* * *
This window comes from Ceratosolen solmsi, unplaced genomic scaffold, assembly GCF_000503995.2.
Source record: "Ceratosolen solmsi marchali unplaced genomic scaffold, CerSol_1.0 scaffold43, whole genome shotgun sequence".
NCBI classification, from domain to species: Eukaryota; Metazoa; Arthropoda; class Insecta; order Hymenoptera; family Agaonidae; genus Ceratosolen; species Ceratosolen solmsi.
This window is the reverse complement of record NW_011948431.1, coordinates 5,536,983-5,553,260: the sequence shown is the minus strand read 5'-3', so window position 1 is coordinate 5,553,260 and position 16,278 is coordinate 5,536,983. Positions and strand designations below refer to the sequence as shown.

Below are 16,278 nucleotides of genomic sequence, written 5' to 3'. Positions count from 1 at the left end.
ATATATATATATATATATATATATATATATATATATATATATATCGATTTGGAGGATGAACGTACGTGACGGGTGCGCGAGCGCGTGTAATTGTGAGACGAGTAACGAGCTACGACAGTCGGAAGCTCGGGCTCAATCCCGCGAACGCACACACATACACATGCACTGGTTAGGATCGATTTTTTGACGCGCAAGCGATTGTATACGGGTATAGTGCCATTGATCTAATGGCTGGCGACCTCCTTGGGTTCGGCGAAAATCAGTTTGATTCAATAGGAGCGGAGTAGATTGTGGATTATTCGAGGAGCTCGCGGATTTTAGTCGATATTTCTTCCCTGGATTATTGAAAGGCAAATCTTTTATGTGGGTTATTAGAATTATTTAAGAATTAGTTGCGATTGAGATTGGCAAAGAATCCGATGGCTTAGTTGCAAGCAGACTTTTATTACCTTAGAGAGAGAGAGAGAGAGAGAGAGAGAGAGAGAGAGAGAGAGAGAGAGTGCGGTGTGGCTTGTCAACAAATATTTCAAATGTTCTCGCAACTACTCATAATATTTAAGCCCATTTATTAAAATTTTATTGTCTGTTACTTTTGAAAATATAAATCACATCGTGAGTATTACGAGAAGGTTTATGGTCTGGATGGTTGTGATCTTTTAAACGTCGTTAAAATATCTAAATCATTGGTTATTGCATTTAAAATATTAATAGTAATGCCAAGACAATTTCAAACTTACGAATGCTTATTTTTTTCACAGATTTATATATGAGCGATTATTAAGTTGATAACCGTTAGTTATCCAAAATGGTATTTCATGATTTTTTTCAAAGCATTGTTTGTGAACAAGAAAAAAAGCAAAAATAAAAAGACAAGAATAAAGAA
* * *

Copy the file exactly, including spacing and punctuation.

This window comes from Ceratosolen solmsi, unplaced genomic scaffold, assembly GCF_000503995.2.
Source record: "Ceratosolen solmsi marchali unplaced genomic scaffold, CerSol_1.0 scaffold43, whole genome shotgun sequence".
NCBI classification, from domain to species: Eukaryota; Metazoa; Arthropoda; class Insecta; order Hymenoptera; family Agaonidae; genus Ceratosolen; species Ceratosolen solmsi.
This window is the reverse complement of record NW_011948431.1, coordinates 5,536,983-5,553,260: the sequence shown is the minus strand read 5'-3', so window position 1 is coordinate 5,553,260 and position 16,278 is coordinate 5,536,983. Positions and strand designations below refer to the sequence as shown.

Below are 16,278 nucleotides of genomic sequence, written 5' to 3'. Positions count from 1 at the left end.
ATATATATATATATATATATATATATATATATATATATATATATCGATTTGGAGGATGAACGTACGTGACGGGTGCGCGAGCGCGTGTAATTGTGAGACGAGTAACGAGCTACGACAGTCGGAAGCTCGGGCTCAATCCCGCGAACGCACACACATACACATGCACTGGTTAGGATCGATTTTTTGACGCGCAAGCGATTGTATACGGGTATAGTGCCATTGATCTAATGGCTGGCGACCTCCTTGGGTTCGGCGAAAATCAGTTTGATTCAATAGGAGCGGAGTAGATTGTGGATTATTCGAGGAGCTCGCGGATTTTAGTCGATATTTCTTCCCTGGATTATTGAAAGGCAAATCTTTTATGTGGGTTATTAGAATTATTTAAGAATTAGTTGCGATTGAGATTGGCAAAGAATCCGATGGCTTAGTTGCAAGCAGACTTTTATTACCTTAGAGAGAGAGAGAGAGAGAGAGAGAGAGAGAGAGAGAGAGAGAGAGAGTGCGGTGTGGCTTGTCAACAAATATTTCAAATGTTCTCGCAACTACTCATAATATTTAAGCCCATTTATTAAAATTTTATTGTCTGTTACTTTTGAAAATATAAATCACATCGTGAGTATTACGAGAAGGTTTATGGTCTGGATGGTTGTGATCTTTTAAACGTCGTTAAAATATCTAAATCATTGGTTATTGCATTTAAAATATTAATAGTAATGCCAAGACAATTTCAAACTTACGAATGCTTATTTTTTTCACAGATTTATATATGAGCGATTATTAAGTTGATAACCGTTAGTTATCCAAAATGGTATTTCATGATTTTTTTCAAAGCATTGTTTGTGAACAAGAAAAAAAGCAAAAATAAAAAGACAAGAATAAAGAA